30 Mar Sharing the Road – The Need for Increased Vigilance By Drivers and Cyclists

As the spring weather returns to Victoria, many people will begin riding their bikes to work or for pleasure. The news of a recent cyclist fatality in downtown Victoria should act as a reminder that the warmer weather brings with it an increase in traffic incidents between vehicles and cyclists.


In this unfortunate accident, a 73-year old woman was killed as she was cycling toward downtown on Government Street. A large commercial truck, travelling in the same direction, struck and killed the cyclist as the driver attempted to turn right onto Fisgard Street.

This incident highlights the need for increased vigilance, courtesy and safety between drivers and cyclists.

According to the Motor Vehicle Act of British Columbia, cyclists have the same legal rights and duties as drivers of vehicles and should operate at all times in the same manner as a vehicle. By law, cyclists are required to wear a helmet and if riding at night they must have a front and rear light, as well as reflective stripes.  Cyclists must ride as near as possible to the right side of the road, but drivers and cyclist must also be vigilant of ‘doorings’. Doorings occur when drivers exit their parked vehicle without looking and open their door directly in front of a moving cyclist.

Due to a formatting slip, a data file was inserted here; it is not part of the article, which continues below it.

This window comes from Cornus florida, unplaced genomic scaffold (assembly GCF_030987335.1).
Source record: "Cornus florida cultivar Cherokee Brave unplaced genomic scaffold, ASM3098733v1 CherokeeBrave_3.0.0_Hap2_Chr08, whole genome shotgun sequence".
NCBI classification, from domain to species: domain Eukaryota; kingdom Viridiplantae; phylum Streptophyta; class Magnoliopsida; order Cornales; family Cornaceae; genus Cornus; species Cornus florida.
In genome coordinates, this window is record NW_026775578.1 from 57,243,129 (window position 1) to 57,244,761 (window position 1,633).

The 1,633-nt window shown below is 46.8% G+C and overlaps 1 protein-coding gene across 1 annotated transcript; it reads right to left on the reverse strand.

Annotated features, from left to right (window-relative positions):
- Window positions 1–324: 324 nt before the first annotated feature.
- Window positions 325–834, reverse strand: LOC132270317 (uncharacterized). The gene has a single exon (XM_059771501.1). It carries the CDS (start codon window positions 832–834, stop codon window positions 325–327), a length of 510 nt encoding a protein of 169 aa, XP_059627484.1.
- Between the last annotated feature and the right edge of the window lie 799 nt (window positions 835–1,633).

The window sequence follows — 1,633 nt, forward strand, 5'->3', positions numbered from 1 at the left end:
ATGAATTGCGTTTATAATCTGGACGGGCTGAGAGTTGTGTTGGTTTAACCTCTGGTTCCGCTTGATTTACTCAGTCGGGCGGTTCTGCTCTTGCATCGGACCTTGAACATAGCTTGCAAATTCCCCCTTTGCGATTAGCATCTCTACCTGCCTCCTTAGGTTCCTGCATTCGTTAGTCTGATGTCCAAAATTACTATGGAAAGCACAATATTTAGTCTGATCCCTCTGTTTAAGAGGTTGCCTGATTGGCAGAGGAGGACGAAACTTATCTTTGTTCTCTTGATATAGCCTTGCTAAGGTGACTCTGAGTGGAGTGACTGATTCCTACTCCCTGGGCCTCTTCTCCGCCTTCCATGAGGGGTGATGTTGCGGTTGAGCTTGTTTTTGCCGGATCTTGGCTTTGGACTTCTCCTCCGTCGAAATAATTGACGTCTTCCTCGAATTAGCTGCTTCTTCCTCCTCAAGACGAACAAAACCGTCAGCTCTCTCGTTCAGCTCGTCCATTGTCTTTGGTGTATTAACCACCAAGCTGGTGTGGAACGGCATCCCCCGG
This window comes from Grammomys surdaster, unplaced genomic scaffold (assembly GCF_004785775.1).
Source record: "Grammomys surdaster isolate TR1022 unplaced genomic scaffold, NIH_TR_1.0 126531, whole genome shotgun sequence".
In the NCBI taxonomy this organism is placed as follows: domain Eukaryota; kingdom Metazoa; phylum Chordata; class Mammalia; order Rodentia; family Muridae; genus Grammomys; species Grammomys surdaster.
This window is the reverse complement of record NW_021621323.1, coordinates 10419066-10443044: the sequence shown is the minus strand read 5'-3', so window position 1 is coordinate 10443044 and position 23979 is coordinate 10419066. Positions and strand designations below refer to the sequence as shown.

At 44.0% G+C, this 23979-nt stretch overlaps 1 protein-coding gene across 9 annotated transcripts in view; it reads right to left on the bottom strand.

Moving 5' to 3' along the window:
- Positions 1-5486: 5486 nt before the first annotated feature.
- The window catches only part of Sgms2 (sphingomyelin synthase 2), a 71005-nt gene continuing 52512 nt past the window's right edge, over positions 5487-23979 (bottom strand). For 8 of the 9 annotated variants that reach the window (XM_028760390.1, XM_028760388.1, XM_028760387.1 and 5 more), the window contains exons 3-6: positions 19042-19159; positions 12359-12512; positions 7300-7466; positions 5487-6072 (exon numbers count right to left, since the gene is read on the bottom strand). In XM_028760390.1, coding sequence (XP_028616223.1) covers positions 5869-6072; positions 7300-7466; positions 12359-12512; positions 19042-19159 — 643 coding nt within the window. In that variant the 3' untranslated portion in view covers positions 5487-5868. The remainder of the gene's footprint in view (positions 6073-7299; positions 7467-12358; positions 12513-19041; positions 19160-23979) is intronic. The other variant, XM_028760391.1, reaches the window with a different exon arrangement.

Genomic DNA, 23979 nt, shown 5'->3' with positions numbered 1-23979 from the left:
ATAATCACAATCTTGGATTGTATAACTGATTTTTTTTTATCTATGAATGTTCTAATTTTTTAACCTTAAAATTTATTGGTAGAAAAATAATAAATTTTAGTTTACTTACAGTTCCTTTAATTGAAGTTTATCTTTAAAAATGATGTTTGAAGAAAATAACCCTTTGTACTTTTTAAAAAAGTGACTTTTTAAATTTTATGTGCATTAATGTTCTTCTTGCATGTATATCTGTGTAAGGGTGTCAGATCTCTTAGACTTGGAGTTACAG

It is also important that drivers remember that due to the unequal nature between a vehicle and a cyclist in size, speed and force, a brief moment of inattention on the part of the driver can lead to a life changing disaster for the cyclist.

In the case of Davies v. Elston, 2014 BCSC 2435, the driver of a vehicle was found to be fully responsible when his aggressive driving caused the plaintiff cyclist to lose his balance and fall. In that case the driver, believing the cyclist was taking up too much of the road, proceeded to pull alongside and shout accusations such as, “Do you think you own the road?”, and “You cyclists are all the same”. In her judgement Madam Justice Griffin highlighted the need for drivers to take extra care when vehicles and cyclists are in close proximity:

“It has to be remembered that motor vehicles have four wheels, automatic brakes, seatbelts, and the driver is nicely encased in a heavy steel cage and that a person on a bicycle is not in a situation which is the least bit comparable, even if going the same speed as a vehicle. A cyclist cannot stop on a dime, is vulnerable to losing balance, and can be seriously injured or killed if he or she makes contact with a motor vehicle or falls at a high speed.”

As the summer approaches the idea of “sharing the road” needs to be embraced by both drivers and cyclists.

Cyclists injured as a result of the fault of a driver can experience severe injuries that warrant compensation. At Acheson Sweeney Foley Sahota we have the experience to help you with your case. If you or one of your family members has been hit by a vehicle while cycling please call us for a free consultation.